Depending on the day, our life goes by many a different name. There’s ‘The Journey’, The Adventure’, ‘The Whirlwind’, ‘The Crazy Train, ‘Shit Luck Train Wreck’, ‘Disaster’ and the list goes on as I’m sure you get my point.
Regardless of what Paul and I happen to be feeling, thinking about and dealing with, I’ve consistently felt, even in the depths of despair, that the entire experience of welcoming our piece of shit Brain Tumor into our lives and negotiating a harmonious life together has been a gift. Freakishly odd, I know. But it’s true.
Aside from how we’ve changed our perspectives, wants, needs and future plans, and the lessons we’ve taken from the journey thus far; there have been gifts that have come along that we never could have foreseen to be a part of this.
Back, to what seems like another lifetime, in the first weeks on this journey, I had a very unexpected person reach out to me. This is about how an unexpected gift of compassion has evolved into a friendship and how it was as surprising as it was calming and comforting.
Heidi had been a customer of my business (Swanky Baby, LLC) in Charlotte, NC. To my best recollection, if we met, it was once but I couldn’t pick her out of a crowd. As a courtesy, I would deliver orders to her home while she was at work and aside from communicating via email we never formally met. I knew her from her email address and what she traditionally ordered. Business as usual.
In the weeks following my diagnosis in 2007, after calling family and close friends, Paul and I sent out email blasts to most everyone in our address books sharing the news. Opening the flood gates of information sharing was initially cathartic, but it also proved challenging as we began to see the impending reality of who stood where and who really cared.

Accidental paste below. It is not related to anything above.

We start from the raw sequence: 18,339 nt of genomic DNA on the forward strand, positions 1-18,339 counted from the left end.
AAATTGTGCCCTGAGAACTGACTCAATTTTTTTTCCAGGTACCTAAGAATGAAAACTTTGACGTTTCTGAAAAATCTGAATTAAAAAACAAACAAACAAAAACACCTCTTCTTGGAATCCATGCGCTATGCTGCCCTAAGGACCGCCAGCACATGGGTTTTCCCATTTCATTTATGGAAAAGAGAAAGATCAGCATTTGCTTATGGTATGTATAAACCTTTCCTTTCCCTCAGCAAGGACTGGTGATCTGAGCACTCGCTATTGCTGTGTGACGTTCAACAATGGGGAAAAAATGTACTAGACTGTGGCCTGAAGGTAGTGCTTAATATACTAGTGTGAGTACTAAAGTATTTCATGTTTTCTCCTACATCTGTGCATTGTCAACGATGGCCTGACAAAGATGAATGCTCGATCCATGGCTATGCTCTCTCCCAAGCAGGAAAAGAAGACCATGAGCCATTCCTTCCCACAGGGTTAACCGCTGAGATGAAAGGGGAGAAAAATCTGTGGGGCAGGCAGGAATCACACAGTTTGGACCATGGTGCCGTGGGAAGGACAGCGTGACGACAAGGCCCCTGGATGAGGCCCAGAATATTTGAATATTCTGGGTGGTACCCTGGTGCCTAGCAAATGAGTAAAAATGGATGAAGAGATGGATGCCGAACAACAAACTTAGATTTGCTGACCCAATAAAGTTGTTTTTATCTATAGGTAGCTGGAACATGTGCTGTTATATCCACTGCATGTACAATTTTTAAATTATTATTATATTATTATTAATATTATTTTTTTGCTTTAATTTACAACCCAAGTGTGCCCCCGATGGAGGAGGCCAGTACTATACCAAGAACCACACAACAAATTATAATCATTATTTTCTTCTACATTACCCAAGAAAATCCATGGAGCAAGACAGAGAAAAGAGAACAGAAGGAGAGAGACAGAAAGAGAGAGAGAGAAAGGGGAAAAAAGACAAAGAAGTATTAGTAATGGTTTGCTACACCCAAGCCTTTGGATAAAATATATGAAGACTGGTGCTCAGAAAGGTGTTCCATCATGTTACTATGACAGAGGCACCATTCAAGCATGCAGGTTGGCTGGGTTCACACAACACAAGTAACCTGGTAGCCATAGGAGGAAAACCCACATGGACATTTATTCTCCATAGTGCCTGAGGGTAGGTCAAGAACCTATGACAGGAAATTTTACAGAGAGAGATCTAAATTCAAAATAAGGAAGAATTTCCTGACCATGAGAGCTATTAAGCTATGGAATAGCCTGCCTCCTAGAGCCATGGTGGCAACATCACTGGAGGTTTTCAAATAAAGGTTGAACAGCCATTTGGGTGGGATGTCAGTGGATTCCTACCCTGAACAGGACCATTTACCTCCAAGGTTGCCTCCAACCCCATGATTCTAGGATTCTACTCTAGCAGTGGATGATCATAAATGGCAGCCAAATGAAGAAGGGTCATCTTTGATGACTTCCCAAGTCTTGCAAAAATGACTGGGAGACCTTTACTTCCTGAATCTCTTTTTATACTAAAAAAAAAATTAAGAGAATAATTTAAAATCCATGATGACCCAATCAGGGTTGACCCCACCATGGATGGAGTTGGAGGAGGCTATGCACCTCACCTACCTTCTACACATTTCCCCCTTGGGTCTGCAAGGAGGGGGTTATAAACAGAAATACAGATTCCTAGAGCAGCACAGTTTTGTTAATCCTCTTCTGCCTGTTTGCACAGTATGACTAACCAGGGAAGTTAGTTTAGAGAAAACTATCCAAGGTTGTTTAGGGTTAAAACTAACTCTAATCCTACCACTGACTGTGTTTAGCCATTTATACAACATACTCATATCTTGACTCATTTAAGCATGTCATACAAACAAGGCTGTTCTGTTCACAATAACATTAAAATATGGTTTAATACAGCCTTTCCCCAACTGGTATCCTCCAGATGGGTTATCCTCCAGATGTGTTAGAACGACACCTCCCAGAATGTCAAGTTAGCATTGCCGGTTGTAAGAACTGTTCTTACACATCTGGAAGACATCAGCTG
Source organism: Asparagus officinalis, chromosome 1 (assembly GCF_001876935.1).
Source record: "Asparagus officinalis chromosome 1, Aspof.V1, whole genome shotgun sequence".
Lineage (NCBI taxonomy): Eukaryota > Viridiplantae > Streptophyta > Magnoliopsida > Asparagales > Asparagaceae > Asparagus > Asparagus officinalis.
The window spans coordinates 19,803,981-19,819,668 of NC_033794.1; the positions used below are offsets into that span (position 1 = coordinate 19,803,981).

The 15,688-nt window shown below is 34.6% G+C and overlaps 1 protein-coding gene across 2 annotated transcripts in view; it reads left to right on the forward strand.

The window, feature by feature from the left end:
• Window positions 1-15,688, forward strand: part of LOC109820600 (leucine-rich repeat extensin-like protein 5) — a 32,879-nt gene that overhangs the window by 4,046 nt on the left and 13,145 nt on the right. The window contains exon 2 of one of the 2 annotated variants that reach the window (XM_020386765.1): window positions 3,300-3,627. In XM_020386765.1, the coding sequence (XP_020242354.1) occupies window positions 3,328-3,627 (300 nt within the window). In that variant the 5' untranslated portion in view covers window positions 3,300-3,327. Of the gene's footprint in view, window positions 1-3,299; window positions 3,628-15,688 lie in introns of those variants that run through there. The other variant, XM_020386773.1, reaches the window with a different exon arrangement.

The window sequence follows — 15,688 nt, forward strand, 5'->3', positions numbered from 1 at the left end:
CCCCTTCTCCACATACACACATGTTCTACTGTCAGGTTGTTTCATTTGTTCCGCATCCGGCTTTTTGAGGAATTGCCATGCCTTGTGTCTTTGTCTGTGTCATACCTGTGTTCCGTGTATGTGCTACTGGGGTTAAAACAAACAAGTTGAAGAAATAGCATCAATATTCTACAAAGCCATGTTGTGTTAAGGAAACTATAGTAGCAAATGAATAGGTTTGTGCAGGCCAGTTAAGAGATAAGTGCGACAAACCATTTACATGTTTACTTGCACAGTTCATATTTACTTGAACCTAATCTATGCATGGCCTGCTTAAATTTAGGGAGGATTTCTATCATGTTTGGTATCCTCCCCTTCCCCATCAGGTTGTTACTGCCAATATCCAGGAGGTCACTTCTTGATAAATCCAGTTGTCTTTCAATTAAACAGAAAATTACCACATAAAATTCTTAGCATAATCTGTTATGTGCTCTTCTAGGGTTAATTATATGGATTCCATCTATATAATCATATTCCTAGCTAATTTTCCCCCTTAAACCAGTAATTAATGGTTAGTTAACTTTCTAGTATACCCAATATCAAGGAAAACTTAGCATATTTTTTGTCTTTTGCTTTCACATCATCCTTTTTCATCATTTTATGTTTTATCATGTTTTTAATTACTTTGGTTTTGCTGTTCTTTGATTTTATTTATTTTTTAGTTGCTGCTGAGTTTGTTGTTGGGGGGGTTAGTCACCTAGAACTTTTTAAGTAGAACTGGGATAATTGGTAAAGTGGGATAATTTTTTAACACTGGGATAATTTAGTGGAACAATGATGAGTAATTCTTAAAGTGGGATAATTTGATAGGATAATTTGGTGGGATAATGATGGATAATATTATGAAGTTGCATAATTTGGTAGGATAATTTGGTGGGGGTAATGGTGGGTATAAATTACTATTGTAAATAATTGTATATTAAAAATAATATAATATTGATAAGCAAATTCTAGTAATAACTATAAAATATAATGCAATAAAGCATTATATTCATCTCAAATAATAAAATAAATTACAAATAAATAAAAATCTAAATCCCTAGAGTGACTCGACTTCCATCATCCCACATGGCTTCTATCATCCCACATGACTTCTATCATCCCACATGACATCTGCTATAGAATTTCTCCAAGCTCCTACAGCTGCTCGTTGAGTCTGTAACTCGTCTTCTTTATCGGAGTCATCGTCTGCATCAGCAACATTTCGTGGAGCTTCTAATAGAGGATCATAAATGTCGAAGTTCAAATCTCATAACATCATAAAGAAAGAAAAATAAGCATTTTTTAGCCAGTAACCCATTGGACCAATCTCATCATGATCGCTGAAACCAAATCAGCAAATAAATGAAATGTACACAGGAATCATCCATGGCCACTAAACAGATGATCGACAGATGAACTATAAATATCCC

Reality is harsh especially when you never see it for what it is.
I had a message from Heidi within hours of my email. I was shocked. I was flattered. I was perplexed. I was scared. I was comforted.
Heidi called simply to tell me she was here to support me. Support us. That in the time since we had moved from Charlotte, NC she had been diagnosed with an aggressive form of Breast Cancer and had recently completed her treatment. She called not to say that she knew what I was going through, but to offer support. A call to offer encouragement. An offer, if I wanted to help find resources and to let me know what worked for her. A call to let me know I was not alone.
It was overwhelming.
I felt tremendous joy for her stability and good health while simultaneously feeling tremendous sadness that she was facing a battle herself. Beyond it all, I felt comfort and I felt a sense of calm. I immediately trusted her and I immediately trusted her compassion and welcomed her into our journey.
It didn’t matter that we had totally different diagnoses or that we barely knew each other. Heidi was my first band-aide. While the bandage didn’t completely cover the wound, the wound has benefited from a tremendous amount of healing that was provided.
It’s been three years and we continue to communicate, encourage one another and share our perspectives, feelings and frustrations and joy in our stability. We may never meet, but to be honest, that really is inconsequential.
I think of Heidi and the gift she gave me almost everyday. Something greater than friendship and greater than kindness, she showed me that offering compassion to those in as much need of it as you is healing. That what makes the journey so memorable isn’t simply what you take from it, but what you allow yourself to open up and bring along with you.
Writing and sharing openly our story and our adventure, journey, or whatever the hell we call it today, has become easier the more I think of how a virtual stranger can alter your journey for the better. I can only hope that if by honestly portraying our journey, I can do for someone else what Heidi did for me. A damn special gift that keeps on giving.